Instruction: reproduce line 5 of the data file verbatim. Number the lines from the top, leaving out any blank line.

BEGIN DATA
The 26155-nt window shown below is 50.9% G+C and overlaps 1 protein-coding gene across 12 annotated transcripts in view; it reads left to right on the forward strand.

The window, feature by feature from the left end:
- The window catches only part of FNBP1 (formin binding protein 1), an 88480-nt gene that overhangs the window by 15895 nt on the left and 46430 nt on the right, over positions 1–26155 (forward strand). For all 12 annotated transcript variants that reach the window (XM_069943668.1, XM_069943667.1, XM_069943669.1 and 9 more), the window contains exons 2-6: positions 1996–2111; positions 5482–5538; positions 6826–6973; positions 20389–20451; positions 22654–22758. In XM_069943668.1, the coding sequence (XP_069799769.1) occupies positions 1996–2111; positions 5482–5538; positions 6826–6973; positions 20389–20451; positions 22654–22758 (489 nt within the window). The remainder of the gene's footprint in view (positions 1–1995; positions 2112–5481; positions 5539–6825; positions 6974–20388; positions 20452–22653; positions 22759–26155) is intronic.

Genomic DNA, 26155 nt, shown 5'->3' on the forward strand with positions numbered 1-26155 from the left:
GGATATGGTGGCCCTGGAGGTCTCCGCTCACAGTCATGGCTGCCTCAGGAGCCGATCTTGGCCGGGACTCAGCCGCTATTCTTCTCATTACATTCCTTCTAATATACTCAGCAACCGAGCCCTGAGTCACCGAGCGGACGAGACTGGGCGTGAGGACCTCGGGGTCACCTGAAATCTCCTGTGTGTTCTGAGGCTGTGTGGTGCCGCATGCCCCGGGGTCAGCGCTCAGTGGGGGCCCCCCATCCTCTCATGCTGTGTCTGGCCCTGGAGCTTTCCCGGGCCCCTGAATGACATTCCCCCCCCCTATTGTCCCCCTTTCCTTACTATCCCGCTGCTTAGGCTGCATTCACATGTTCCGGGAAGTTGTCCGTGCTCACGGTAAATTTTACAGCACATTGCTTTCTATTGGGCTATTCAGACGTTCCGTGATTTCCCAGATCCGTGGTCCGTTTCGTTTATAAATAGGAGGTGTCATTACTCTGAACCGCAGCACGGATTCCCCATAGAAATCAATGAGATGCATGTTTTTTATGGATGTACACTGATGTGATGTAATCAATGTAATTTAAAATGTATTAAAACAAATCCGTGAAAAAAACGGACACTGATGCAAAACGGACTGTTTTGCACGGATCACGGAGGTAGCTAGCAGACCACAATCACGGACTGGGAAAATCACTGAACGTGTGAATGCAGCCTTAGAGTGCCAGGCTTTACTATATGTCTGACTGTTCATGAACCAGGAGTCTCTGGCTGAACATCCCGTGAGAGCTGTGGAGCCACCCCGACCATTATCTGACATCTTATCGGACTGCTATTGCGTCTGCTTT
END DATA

GGATATGGTGGCCCTGGAGGTCTCCGCTCACAGTCATGGCTGCCTCAGGAGCCGATCTTGGCCGGGACTCAGCCGCTATTCTTCTCATTACATTCCTTCTAATATACTCAGCAACCGAGCCCTGAGTCACCGAGCGGACGAGACTGGGCGTGAGGACCTCGGGGTCACCTGAAATCTCCTGTGTGTTCTGAGGCTGTGTGGTGCCGCATGCCCCGGGGTCAGCGCTCAGTGGGGGCCCCCCATCCTCTCATGCTGTGTCTGGCCCTGGAGCTTTCCCGGGCCCCTGAATGACATTCCCCCCCCCTATTGTCCCCCTTTCCTTACTATCCCGCTGCTTAGGCTGCATTCACATGTTCCGGGAAGTTGTCCGTGCTCACGGTAAATTTTACAGCACATTGCTTTCTATTGGGCTATTCAGACGTTCCGTGATTTCCCAGATCCGTGGTCCGTTTCGTTTATAAATAGGAGGTGTCATTACTCTGAACCGCAGCACGGATTCCCCATAGAAATCAATGAGATGCATGTTTTTTATGGATGTACACTGATGTGATGTAATCAATGTAATTTAAAATGTATTAAAACAAATCCGTGAAAAAAACGGACACTGATGCAAAACGGACTGTTTTGCACGGATCACGGAGGTAGCTAGCAGACCACAATCACGGACTGGGAAAATCACTGAACGTGTGAATGCAGCCTTAGAGTGCCAGGCTTTACTATATGTCTGACTGTTCATGAACCAGGAGTCTCTGGCTGAACATCCCGTGAGAGCTGTGGAGCCACCCCGACCATTATCTGACATCTTATCGGACTGCTATTGCGTCTGCTTT